The first thing we'll draw is the entry point (main) connecting to the method long_division. Note that this creates a box in long_division, signifying the scope of the method call. For this simple example, the box will be the entire height of our sequence diagram due to the fact that this is the only thing run.

enter image description here

Now we call find_largest_fit to find the largest multiple that fits within our working number, and returns it to us. We draw a line from long_division to find_largest_fit with another box to signify scope for the function call. Note how the box ends when the multiplier is returned; this is the end of that functions scope!

enter image description here

Repeat a few times for a larger number and your chart should look something like this:

enter image description here

Notes

You can choose whether you want to label the calls with the variable names passed, or their values if you only want to document one specific case. You can also show recursion with a function calling itself.

Additionally, you can show users in here and prompt them and show their input into the system easily enough. It's a fairly flexible system that I think you'll find rather useful!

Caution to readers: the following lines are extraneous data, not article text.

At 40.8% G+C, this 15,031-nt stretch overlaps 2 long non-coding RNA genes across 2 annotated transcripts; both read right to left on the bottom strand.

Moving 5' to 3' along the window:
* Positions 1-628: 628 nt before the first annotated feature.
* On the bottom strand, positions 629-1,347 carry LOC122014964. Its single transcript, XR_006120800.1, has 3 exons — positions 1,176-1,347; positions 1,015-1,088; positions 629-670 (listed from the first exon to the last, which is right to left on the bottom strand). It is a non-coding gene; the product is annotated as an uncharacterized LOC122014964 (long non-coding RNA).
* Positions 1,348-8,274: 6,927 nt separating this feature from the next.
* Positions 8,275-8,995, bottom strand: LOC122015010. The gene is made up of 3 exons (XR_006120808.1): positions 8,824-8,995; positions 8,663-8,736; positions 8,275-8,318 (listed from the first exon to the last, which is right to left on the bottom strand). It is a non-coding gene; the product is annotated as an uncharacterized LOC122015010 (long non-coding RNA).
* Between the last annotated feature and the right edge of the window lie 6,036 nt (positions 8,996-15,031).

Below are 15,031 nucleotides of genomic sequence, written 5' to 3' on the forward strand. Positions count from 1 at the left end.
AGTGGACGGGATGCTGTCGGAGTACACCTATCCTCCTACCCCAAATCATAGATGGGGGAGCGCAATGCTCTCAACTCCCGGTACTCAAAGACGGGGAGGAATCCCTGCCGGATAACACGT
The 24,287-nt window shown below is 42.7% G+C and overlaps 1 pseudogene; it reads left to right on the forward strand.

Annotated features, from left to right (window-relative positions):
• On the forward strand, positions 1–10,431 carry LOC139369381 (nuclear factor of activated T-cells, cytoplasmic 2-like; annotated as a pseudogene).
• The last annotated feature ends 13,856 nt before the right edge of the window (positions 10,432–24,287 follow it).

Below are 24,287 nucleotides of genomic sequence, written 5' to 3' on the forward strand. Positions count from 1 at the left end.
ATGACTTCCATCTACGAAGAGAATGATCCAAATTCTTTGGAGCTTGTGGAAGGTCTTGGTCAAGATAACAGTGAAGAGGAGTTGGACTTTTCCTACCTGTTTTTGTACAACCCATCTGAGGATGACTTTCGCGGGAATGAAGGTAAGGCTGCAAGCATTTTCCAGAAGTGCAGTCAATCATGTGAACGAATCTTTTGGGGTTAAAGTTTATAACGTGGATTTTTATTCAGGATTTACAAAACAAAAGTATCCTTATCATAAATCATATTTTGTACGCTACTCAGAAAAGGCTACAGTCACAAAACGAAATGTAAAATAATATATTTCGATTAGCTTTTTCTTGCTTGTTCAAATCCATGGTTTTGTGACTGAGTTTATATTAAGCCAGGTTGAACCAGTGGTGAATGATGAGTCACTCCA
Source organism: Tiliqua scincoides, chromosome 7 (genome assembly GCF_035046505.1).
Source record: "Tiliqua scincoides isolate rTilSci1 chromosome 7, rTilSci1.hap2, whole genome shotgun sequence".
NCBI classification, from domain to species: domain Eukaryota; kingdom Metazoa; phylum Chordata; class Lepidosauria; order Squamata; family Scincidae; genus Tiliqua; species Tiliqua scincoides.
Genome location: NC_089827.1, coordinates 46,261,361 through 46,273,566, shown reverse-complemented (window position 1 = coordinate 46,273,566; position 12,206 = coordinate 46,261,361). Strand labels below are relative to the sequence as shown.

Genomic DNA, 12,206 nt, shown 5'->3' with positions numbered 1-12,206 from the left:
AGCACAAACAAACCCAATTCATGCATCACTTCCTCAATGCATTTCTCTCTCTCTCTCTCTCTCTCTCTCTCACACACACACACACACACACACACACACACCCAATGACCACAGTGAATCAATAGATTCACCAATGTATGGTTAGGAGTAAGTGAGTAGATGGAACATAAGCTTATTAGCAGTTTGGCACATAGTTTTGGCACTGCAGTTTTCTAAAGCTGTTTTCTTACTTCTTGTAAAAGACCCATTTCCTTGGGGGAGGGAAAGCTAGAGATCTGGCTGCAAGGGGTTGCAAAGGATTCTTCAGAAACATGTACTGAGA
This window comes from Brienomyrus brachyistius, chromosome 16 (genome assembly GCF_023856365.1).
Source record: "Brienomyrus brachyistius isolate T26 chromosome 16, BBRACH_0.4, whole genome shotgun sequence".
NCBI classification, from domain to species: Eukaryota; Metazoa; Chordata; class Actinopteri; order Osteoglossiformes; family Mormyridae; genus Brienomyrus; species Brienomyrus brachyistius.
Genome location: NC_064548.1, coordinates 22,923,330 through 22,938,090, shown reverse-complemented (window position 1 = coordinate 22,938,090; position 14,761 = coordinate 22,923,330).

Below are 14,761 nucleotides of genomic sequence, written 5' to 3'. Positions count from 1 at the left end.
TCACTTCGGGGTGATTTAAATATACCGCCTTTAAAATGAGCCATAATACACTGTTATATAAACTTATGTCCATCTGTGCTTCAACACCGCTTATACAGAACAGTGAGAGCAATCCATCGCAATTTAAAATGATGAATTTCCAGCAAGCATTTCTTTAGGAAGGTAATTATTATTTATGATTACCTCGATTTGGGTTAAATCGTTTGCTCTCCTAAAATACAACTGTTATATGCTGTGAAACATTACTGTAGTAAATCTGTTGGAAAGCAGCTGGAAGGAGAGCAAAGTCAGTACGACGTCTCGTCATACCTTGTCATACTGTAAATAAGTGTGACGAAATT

• Thanks, I do know the sequence diagram, but it feels to me it is more suitable for oop. In my case things are a bit more messy, meaning that for example I have around 20 functions/helpers spread around multiple modules. Ho would I specify the module that the function belongs to? Considering that some functions are also renamed during imports.. – Leonardo Jan 19 '16 at 11:51
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    I would say that it doesnt matter how many modules you have - tha above example isnt oop at all either. Just name them so you can find them later, ModuleA/function1, ModuleB/Function2 etc. For 20 functions its going to be larger, but definitely not impossible to understand. Another think you can do is end the line for a function after its last use and put another functions line below it to save horizontal space in your diagram. – Ampt Jan 19 '16 at 14:14
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I think a call graph would be the most appropriate visualization. If you decide not to do it by hand, there's a nice little tool called pyan that does static analysis on a python file and can generate a visualized call graph by way of a graphviz dot file (which can be rendered to an image). There have been a couple of forks, but the most fully-featured one seems to be https://github.com/davidfraser/pyan.

You just need to specify all the files you want processed when you run the command:

python ~/bin/pyan.py --dot a.py b.py c.py -n > pyan.dot; dot -Tpng -opyan.png pyan.dot

or

python ~/bin/pyan.py --dot $(find . -name '*.py') -n > pyan.dot; dot -Tpng -opyan.png pyan.dot

You can make the graph cleaner with the '-n' which removes the lines showing where a function was defined.

protected by gnat Jun 23 '17 at 17:11